Scanning electron microscopy (SEM) (FE-SEM-EDS, Auriga Base, Carl-Zeiss, Jena, Germany) was conducted for examining the microstructure and morphology of the series of electrospun mats. Prior to SEM analysis, the samples were sputtered with gold using a sputter coater (Q150T, Quorum Technologies Ltd., Darmstadt, Germany). Magnification was varied in the range from 1000 to 45,000×. The average fiber diameter was calculated using the Fiji 1.51 s analysis software (NIH, Bethesda, MD, USA) [42]. The measurement of the diameter of 30 randomly chosen fibers was performed for each sample.
FTIR spectroscopy analysis was carried out in attenuated total reflectance mode (ATR) (IRAffinity-1S, Shimadzu, Japan). For the analysis, 40 spectral scans in absorbance mode were averaged across the wavenumber range of 4000 to 400 cm−1 with a resolution of 4 cm−1.

2.3.2. Mechanical Characterization

Mechanical properties of a set of fiber mats were evaluated by uniaxial tensile strength test (5960 Dual Column Tabletop Testing System, Instron®, Darmstadt, Germany). The measurements were performed at a crosshead speed of 10 mm/min using a 100 N load cell. In order to avoid any undesired stretching of fiber mats before the tensile test, specimens were cut into rectangular shape (3 mm × 20 mm) and arranged into paper frames (20 mm × 20 mm) [43]. Average values and standard deviations of Young’s modulus (E), ultimate tensile strength (UTS) and strain to failure (FS) were determined based on five measurements for each composition.

2.3.3. Wettability

Measurements of static water contact angle on fibrous specimens were conducted by the sessile drop method (DSA30, Krüss GmbH, Hamburg, Germany) in air. To this aim, drops of 3 μL deionized water were placed onto the fiber mats. At least five measurements were performed for each composition at room temperature. The data were collected and analyzed using the DSA software (DSA4 2.0, Krüss GmbH, Hamburg, Germany).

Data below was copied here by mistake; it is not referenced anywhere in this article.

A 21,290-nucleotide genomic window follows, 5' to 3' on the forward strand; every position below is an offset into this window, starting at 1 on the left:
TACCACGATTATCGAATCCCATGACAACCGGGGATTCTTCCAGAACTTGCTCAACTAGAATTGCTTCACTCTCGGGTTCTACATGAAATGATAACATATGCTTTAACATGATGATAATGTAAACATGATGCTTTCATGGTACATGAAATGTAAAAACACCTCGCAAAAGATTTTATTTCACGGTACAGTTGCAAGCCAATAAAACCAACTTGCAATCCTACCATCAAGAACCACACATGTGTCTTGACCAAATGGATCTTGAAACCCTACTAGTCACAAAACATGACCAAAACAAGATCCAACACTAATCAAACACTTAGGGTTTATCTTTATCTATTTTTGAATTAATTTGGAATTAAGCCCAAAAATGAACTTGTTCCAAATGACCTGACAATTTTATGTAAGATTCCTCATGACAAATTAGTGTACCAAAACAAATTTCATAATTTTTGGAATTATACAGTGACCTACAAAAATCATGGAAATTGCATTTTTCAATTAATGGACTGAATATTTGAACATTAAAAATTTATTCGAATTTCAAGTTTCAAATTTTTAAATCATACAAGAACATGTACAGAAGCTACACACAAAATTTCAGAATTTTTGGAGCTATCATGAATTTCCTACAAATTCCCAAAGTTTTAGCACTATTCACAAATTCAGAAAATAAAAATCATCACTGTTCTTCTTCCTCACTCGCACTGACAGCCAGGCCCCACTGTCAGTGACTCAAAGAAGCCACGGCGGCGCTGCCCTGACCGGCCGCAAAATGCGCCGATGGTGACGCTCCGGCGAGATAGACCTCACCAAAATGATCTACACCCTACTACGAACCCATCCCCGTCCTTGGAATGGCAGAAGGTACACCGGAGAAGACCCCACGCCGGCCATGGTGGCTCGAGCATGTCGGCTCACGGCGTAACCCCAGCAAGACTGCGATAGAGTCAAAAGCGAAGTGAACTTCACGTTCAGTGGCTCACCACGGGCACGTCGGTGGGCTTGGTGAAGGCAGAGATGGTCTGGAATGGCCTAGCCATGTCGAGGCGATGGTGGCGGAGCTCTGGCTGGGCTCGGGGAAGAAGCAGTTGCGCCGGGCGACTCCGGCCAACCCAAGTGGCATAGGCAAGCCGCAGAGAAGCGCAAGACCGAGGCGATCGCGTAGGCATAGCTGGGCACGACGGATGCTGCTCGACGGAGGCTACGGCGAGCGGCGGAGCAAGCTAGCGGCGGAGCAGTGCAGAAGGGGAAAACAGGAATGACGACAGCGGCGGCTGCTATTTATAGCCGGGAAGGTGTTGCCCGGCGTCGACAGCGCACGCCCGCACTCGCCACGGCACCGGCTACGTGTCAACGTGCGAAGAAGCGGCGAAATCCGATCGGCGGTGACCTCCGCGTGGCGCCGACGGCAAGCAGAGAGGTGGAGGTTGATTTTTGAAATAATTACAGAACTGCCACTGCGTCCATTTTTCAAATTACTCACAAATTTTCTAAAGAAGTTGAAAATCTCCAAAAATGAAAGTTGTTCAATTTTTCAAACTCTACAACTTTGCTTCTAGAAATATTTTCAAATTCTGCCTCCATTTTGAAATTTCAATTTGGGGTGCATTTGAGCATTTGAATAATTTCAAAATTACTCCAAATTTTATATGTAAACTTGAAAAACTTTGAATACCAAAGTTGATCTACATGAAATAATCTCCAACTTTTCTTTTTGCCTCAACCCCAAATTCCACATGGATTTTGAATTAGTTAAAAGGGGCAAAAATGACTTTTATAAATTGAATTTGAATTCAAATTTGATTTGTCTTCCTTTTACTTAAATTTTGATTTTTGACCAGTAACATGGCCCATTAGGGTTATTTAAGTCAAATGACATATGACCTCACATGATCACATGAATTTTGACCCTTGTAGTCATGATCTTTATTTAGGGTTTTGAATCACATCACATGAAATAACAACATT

2.3.4. In Vitro Acellular Bioactivity and Degradation Study

The acellular bioactivity of composite fiber mats was evaluated by immersion tests in simulated body fluid (SBF) solution, prepared according to Kokubo’s protocol [44]. In addition, the in vitro degradation study of electrospun fiber mats was carried out in phosphate buffered saline (PBS) (VWR International GmbH, Darmstadt, Germany).
Sample triplicates were immersed in 16 mL of either SBF or PBS solution at 37 °C, respectively. Experiments were performed in a standard incubator (KS 4000 i Control, IKA®-Werke GmbH & Co. KG, Staufen, Germany) with mild shaking (82 rpm). During the incubation stage, pH was monitored and recorded at the following time points: 1 h, 2 h, 4 h, 1 day, 4, and 7 days. After 1 and 7 days, the samples were removed from the solution, rinsed with ultra-pure water, dried, and investigated by SEM and ATR-FTIR, to examine the changes in morphology and chemical composition. Falcon tubes containing solutions of SBF or PBS without any samples were incubated for the entire period of the experiment to ensure and control the solution stability overtime.

2.3.5. Cell Culture

A biological assay was performed using bone marrow-derived stromal cells, ST-2, (Deutsche Sammlung von Mikroorganismen und Zellkulturen GmbH, Braunschweig, Germany). Before the seeding step, ST-2 cells were cultured in RPMI 1640 medium (Thermo Fisher Scientific), supplemented with 10% fetal bovine serum (Lonza) as well as 1% penicillin/streptomycin (Lonza), and incubated at 37 °C with 5% CO2. Briefly, prior to cell test, all samples were cut and fixed on a holder for 24-well plates (CellCrownTM, Scaffdex, Sigma). Treatment under UV light was carried out for 1 h to disinfect the specimens. ST-2 cells were drop seeded onto fixed fiber samples with a density of 2.5·105 cells/mL in a droplet of 100 µL of RPMI media per sample and incubated for 15 min. Then, 1 mL of RPMI medium was added to each well. Cell viability, proliferation, and morphology after 1 and 7 days were evaluated according to the protocol reported by Liverani et al. [33].